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Writing Law at the Edge of Empire: Evidence from the Qazis of Bharuch (1799–1864)

  • Elizabeth Lhost


When judicial department officials at Bombay began to enforce the British East India Company’s (EIC) authority over the production and authentication of certain types of legal documents in the late 1830s, qāẓīs (Islamic judges) like Sayyid Aḥmad Ḥusain of Bharuch, objected to their loss of authority. In petitions sent to the Governor in Council from the edges of empire, these legal intermediaries objected to the Company’s interference with their livelihoods. Although the qazis’ complaints did not yield the desired results, by demonstrating the utility of their record-keeping abilities, qazis were able to retain discrete rights. The effects of these negotiations demonstrate the ways in which the intersections of expanding Company policies and local legal activity contributed to the growth of imperial power. Attending to the particularities of local legal practice, captured in the writings of these qazis, this article highlights the material mechanisms by which the EIC co-opted existing documentary cultures to extend state surveillance over local populations and challenges prevailing histories of legal translation and codification by focusing on the social ramifications of changing legal definitions at the moment such relations were first articulated in writing.

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This is an Open Access article, distributed under the terms of the Creative Commons Attribution-NonCommercial-NoDerivatives licence (, which permits non-commercial re-use, distribution, and reproduction in any medium, provided the original work is unaltered and is properly cited. The written permission of Cambridge University Press must be obtained for commercial re-use or in order to create a derivative work.

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Elizabeth Lhost is a historian of law and religion in South Asia. Her current book project traces the transformation of Islamic legal practice in nineteenth-century British India using paperwork, bureaucracy, and writing technologies to understand local legal practice during this period. She earned her PhD in History and South Asian Languages and Civilizations from the University of Chicago and is currently a Mellon Postdoctoral Fellow with the Center for the Humanities and associate lecturer in the undergraduate Legal Studies Program at the University of Wisconsin–Madison. The author would like to thank Nick Abbott, Muzaffar Alam, Dipesh Chakrabarty, Iza Hussin, Rajeev Kinra, and Emily Lynn Osborn for providing valuable feedback on earlier versions of this paper. The author would also like to thank the organisers, Sanne Ravensbergen and Mahmood Kooria, for inviting this contribution and to acknowledge the input and guidance received from the editorial staff at Itinerario and two anonymous reviewers who provided key insights during the revision process. Research for this article was supported by the Fulbright Commission, the Social Science Research Council, the American Institute of Pakistan Studies, the Andrew W. Mellon Foundation, and the American Council of Learned Societies.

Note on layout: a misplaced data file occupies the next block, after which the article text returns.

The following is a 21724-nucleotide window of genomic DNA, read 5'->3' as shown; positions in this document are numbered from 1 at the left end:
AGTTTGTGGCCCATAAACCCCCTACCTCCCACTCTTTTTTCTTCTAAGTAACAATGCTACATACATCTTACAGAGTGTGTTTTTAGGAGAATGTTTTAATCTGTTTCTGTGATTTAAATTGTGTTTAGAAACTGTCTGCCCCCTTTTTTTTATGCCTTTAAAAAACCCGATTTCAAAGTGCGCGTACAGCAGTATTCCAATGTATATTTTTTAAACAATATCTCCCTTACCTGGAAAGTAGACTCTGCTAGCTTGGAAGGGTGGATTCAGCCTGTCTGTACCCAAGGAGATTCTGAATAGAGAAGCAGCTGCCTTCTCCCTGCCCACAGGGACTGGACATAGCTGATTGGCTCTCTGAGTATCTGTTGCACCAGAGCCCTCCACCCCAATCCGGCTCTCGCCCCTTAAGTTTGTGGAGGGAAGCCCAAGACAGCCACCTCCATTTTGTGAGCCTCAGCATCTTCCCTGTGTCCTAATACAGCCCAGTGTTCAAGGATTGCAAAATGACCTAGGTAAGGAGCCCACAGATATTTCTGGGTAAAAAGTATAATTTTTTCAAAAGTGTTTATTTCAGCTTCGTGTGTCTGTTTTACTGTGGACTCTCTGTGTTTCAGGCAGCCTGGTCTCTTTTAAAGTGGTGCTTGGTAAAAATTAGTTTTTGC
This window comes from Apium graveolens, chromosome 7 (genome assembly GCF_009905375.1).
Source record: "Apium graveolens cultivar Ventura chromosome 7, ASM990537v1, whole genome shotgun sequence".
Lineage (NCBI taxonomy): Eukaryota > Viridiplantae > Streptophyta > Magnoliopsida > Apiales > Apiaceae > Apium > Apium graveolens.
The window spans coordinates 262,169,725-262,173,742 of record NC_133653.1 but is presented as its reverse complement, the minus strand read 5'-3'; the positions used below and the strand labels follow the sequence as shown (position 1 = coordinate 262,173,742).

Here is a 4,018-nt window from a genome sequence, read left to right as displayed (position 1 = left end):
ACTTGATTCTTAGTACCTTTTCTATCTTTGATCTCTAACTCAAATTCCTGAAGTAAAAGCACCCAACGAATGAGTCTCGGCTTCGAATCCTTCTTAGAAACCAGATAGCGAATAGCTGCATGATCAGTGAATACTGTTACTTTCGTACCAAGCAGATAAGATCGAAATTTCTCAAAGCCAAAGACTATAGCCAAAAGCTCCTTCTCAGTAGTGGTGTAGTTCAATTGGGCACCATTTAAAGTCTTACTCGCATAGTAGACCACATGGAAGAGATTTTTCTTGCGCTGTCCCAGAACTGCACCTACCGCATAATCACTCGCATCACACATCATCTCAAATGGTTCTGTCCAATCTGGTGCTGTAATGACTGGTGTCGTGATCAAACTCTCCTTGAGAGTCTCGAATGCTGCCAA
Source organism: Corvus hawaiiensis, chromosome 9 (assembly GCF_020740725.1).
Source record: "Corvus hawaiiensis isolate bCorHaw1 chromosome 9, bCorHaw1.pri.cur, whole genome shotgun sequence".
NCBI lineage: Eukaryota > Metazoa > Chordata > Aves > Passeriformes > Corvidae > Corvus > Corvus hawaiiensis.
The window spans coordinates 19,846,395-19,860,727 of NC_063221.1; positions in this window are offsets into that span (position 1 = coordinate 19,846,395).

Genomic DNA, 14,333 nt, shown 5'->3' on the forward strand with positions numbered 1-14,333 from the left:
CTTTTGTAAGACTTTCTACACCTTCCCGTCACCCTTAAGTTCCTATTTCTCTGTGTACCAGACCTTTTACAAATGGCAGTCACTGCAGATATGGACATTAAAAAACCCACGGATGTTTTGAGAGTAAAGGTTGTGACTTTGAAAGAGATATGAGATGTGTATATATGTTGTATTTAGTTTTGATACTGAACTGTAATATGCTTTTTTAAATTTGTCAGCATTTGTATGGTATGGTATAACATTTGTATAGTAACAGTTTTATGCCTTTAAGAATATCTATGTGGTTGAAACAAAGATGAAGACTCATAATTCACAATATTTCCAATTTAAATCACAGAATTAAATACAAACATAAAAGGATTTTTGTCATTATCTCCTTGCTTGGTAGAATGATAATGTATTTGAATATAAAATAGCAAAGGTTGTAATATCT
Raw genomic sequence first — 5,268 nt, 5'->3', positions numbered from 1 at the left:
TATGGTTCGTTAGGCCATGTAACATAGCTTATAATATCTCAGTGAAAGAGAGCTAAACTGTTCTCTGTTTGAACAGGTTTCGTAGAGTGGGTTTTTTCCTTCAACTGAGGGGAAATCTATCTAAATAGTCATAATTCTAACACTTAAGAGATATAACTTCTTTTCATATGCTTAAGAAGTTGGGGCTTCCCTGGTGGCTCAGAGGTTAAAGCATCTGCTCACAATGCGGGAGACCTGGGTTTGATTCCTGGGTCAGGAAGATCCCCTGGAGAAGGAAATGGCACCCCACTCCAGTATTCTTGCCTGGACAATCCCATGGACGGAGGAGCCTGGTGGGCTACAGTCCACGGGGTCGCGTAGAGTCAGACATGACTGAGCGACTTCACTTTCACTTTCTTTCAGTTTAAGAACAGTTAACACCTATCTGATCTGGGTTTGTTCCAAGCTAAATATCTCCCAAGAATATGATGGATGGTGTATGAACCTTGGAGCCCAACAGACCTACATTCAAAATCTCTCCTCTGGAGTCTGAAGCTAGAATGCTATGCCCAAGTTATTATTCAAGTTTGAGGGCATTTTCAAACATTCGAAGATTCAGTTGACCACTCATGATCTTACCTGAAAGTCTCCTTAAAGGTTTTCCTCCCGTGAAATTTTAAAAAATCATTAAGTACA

Elizabeth Lhost,



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Writing Law at the Edge of Empire: Evidence from the Qazis of Bharuch (1799–1864)

  • Elizabeth Lhost


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